When plants have enough sunlight, water, and fertile soil, the photosynthesis cycle continues to churn out more and more glucose. Glucose is like food that plants use to build their bodies. They combine thousands of glucose molecules to make cellulose , the main component of their cell walls. The more cellulose they make, the more they grow.

The Potential

Nature, through photosynthesis, enables plants to convert the sun’s energy into a form that they and other living things can make use of. Plants transfer that energy directly to most other living things as food or as food for animals that other animals eat.

Humans also extract this energy indirectly from wood, or from plants that decayed millions of years ago into oil, coal, and natural gas. Burning these materials to provide electricity and heat has, through overexploitation, led to dire consequences that have upset the balance of life on Earth.

What if humans could harness this power in a different way? Imagine green chemistry that’s catalyzed by sunlight instead of having to mine for heavy metals like copper, tin, or platinum. Think of the potential that chemical processes requiring little heat have to reduce energy consumption. With a better understanding of photosynthesis, we may transform agriculture to consume less water and preserve more land for native plants and forests. As we continue to grapple with climate change, listening to what plants can teach us can shine a light down a greener path.

Examples of Autotrophs


Plants, with very few exceptions (such as the venus fly trap which can eat insects) are photoautotrophs. They produce sugars and other essential ingredients for life by using their pigments, such as chlorophyll, to capture photons and harness their energy. When plants are consumed by animals, animals are then able to use that energy and those organic materials for themselves.

Green Algae

Green algaes, which may be familiar to you as pond scum, are also photoautotrophs. Green algae may in fact bear a great resemblance to the first common life form on Earth – cyanobacteria, a green bacteria that grew in mats and began the process of turning Earth into a world with an oxygen atmosphere.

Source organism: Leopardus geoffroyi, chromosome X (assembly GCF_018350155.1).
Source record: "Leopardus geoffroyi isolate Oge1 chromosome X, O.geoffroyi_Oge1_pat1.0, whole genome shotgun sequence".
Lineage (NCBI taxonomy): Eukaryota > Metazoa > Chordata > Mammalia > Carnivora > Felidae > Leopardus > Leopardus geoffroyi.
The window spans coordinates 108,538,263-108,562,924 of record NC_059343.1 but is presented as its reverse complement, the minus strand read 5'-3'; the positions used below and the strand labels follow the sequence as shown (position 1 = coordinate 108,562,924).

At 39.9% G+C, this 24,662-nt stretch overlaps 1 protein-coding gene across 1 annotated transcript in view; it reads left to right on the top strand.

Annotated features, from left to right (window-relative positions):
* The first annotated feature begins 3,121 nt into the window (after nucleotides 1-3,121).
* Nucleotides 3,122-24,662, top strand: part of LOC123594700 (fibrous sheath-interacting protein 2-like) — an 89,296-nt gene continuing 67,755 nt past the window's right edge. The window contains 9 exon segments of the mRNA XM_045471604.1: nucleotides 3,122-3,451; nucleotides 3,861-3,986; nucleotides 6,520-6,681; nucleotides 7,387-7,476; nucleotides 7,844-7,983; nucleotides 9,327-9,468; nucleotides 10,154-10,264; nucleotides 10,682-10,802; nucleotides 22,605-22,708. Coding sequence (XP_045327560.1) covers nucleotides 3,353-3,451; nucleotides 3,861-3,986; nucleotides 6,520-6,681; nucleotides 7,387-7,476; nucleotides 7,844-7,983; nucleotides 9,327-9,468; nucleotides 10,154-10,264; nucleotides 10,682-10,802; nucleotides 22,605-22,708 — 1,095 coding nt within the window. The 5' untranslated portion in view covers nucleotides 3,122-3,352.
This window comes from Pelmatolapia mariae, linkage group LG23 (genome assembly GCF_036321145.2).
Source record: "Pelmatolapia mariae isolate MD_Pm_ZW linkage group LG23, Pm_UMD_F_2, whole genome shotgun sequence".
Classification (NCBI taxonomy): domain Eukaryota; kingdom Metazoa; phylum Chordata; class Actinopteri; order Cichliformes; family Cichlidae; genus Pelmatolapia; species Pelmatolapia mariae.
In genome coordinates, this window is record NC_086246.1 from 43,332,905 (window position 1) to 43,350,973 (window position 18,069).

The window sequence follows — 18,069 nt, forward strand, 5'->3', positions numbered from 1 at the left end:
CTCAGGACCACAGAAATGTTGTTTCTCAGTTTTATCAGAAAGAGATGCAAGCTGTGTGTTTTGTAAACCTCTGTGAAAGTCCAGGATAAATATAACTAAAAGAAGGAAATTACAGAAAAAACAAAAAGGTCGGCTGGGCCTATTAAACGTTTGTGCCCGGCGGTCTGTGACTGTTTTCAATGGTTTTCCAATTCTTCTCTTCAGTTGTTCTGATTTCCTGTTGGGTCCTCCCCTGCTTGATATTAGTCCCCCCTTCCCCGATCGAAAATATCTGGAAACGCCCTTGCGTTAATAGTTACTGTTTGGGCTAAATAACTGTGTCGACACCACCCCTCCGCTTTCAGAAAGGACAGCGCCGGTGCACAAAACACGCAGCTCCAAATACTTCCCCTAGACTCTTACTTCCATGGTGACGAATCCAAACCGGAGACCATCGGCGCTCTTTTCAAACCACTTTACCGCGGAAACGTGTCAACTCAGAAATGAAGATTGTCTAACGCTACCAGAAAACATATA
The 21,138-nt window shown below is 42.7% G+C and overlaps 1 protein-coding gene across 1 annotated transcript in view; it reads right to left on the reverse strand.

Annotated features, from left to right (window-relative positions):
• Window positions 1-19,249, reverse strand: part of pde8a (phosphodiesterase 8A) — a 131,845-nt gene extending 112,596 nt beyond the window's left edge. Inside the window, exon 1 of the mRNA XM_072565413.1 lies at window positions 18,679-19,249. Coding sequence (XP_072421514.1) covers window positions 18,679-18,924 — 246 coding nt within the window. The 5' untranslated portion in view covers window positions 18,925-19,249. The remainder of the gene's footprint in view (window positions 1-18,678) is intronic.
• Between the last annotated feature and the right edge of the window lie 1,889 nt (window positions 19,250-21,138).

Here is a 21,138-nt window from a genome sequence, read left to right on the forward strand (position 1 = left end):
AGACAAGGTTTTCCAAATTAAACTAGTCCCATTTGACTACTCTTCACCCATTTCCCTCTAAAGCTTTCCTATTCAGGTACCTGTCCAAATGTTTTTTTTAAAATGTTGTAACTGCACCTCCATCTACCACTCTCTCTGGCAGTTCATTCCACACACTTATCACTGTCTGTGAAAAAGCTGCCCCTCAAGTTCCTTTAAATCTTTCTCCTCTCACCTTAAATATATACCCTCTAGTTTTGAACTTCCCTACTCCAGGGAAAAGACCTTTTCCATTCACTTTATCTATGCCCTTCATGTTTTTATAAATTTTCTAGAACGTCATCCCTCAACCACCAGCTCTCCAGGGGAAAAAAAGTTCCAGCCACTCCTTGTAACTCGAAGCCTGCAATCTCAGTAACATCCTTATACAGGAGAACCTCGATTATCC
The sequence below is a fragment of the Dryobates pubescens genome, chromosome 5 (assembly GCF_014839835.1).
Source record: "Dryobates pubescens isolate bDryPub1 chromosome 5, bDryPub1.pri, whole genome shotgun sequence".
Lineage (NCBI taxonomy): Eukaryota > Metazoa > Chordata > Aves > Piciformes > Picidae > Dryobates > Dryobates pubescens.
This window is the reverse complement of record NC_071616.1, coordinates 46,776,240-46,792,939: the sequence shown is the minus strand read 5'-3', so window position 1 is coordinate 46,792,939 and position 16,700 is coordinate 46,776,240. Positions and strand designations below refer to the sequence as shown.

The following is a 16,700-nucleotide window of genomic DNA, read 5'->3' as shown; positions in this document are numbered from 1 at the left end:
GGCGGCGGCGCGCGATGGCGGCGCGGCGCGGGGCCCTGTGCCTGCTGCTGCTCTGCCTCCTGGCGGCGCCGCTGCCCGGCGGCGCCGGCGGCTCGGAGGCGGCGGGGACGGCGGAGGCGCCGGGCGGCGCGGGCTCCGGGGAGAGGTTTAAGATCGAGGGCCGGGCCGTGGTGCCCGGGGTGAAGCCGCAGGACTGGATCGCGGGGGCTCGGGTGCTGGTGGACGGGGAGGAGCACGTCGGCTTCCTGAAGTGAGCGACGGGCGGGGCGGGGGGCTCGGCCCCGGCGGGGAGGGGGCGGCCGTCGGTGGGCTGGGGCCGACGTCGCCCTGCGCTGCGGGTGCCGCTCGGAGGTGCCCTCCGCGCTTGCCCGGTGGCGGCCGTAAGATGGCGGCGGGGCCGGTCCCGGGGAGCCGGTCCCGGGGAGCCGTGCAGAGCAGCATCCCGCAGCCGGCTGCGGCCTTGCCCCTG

”Iron Bacteria” – Acidithiobacillus ferrooxidans

The bacterium Acidithiobacillus ferrooxidans obtains energy from ferrous iron. In the process, it converts the iron atoms from a molecular form where they cannot be dissolved in water to a molecular form where they can.

As a result, Acidithiobacillus ferrooxidans has been used to extract iron from ores that could not be extracted through conventional means.

The field of biohydrometallurgy is the study of using living organisms to obtain metals by dissolving them in water, where they can be further processed.

Pros and Cons of Fermentation

With oxygen, organisms can use aerobic cellular respiration to produce up to 36 molecules of ATP from just one molecule of glucose. Without oxygen, some human cells must use fermentation to produce ATP, and this process produces only two molecules of ATP per molecule of glucose. Although fermentation produces less ATP, it has the advantage of doing so very quickly. It allows your muscles, for example, to get the energy they need for short bursts of intense activity. Aerobic cellular respiration, in contrast, produces ATP more slowly.

Myth: lactic acid build-up can cause muscle fatigue and a burning sensation in muscles. The soreness is thought to be due to microscopic damage to the muscle fibers.

Reality: The statement about lactic acid causing the burn in the muscle has no solid experimental proof. Alternate hypotheses suggest that through the production of lactic acid, the internal pH of the muscle decreases, triggering contraction in muscle due to the activation of motor neurons.

What type of food might an organism that lives its entire life in interstellar space eat?

Unfortunately, the creature you describe is so far from reality and the laws of physics that we are pretty much 100% in the realm of magic.